Serena Williams is gearing up to say goodbye to professional tennis after serving up inspiration to the sports world for more than two decades.
The 23-time Grand Slam winner penned a new personal essay for Vogue magazine revealed exclusively on “Good Morning America” Tuesday, titled “The Hardest Thing” to say farewell to the game in her own way and in her own words.
Serena Williams pens ‘The Hardest Part’ to say farewell to tennis
Williams said she hates the word retirement, writing: “The best word to describe what I’m up to is evolution. I’m here to tell you that I’m evolving away from tennis, toward other things that are important to me.”
The former No. 1 ranked women’s tennis player and four-time Olympic gold medalist said there is “no happiness in this topic for me” as she wants to focus on family and her business investment empire. Williams explained that she doesn’t feel she can do that while also playing tennis.
“But these days, if I have to choose between building my tennis résumé and building my family, I choose the latter … In the last year, Alexis and I have been trying to have another child, and we recently got some information from my doctor that put my mind at ease and made me feel that whenever we’re ready, we can add to our family. I definitely don’t want to be pregnant again as an athlete. I need to be two feet into tennis or two feet out,” Williams wrote.
Williams’ tech investment firm, Serena Ventures, has helped invest early in businesses including MasterClass, Tonal and Noom. The firm launched earlier this year with an inaugural $111 million early-stage venture capital fund and 78% of their companies’ portfolios have been founded by women and people of color.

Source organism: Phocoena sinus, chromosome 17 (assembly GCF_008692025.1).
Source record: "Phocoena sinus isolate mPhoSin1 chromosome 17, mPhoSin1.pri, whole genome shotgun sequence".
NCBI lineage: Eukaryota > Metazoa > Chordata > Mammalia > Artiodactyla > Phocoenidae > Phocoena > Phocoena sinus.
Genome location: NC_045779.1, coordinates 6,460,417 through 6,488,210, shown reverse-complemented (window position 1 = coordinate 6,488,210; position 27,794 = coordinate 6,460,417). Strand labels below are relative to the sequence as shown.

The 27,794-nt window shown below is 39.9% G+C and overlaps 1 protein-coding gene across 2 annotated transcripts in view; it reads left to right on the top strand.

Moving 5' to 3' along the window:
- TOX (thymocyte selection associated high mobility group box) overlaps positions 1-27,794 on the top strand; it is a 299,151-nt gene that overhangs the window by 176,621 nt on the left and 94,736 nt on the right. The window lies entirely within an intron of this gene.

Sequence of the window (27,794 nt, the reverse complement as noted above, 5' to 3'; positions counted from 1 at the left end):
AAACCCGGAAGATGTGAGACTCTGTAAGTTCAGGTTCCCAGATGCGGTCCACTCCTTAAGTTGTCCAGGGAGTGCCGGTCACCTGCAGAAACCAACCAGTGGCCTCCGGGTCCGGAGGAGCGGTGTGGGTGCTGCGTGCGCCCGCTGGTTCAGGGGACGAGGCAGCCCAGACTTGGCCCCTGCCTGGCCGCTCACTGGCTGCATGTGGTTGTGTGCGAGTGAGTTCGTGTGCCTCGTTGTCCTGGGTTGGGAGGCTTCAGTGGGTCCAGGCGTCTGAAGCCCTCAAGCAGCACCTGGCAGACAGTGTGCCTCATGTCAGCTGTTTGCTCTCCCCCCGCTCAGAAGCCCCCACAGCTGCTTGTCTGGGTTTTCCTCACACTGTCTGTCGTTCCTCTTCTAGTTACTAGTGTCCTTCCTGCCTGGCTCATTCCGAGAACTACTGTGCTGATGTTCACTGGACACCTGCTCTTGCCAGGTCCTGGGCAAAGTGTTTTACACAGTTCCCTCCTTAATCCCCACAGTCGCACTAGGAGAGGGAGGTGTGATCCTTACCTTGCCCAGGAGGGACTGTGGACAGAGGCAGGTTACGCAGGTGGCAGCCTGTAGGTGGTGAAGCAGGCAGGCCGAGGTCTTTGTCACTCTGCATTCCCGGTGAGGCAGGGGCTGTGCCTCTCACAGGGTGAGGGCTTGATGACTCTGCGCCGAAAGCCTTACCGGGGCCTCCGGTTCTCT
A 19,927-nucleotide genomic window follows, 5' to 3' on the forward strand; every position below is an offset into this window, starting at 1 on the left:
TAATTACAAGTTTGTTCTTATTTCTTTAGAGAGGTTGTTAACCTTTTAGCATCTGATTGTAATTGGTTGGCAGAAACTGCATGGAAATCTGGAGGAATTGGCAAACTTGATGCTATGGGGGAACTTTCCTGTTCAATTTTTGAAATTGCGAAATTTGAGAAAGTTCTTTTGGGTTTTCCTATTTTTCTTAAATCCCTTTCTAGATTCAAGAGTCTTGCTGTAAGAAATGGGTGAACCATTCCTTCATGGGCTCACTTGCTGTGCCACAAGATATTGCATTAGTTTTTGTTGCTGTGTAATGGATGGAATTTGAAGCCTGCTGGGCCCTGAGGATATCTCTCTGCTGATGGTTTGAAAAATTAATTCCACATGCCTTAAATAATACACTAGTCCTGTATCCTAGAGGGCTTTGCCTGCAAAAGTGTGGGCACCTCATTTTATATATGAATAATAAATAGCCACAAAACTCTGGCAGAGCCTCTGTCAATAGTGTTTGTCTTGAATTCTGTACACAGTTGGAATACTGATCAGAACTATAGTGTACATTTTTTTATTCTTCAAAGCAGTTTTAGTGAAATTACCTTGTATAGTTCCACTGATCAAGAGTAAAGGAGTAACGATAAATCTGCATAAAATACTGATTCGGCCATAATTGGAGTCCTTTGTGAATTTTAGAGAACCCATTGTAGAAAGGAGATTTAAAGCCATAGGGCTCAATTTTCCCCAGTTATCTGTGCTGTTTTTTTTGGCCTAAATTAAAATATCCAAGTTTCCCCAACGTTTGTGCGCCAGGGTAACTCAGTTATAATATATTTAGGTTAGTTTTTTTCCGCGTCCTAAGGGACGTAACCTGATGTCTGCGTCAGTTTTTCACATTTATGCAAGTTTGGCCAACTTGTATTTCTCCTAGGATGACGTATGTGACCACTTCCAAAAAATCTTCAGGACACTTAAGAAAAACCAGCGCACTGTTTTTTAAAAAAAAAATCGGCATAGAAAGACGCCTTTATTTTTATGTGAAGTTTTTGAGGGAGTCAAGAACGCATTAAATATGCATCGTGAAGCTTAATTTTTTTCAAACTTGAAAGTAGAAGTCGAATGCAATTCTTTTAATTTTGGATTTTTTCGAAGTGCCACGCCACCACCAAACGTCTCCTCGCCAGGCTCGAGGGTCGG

Williams continued, “I don’t particularly like to think about my legacy. I get asked about it a lot, and I never know exactly what to say. But I’d like to think that thanks to opportunities afforded to me, women athletes feel that they can be themselves on the court.”
The 40-year-old tennis superstar turned pro at just 14 in 1995 and notched her first career Grand Slam title at Wimbledon in 1998.
Although this is the closest she’s come to a possible retirement, it’s not the end for the champ just yet. Williams scored her first tournament singles win in over a year at the WTA National Bank Open in Toronto and plans to play in the U.S. Open in New York City.
“I’m not looking for some ceremonial, final on-court moment. I’m terrible at goodbyes, the world’s worst,” she wrote. “But please know that I am more grateful for you than I can ever express in words. You have carried me to so many wins and so many trophies. I’m going to miss that version of me, that girl who played tennis. And I’m going to miss you.”
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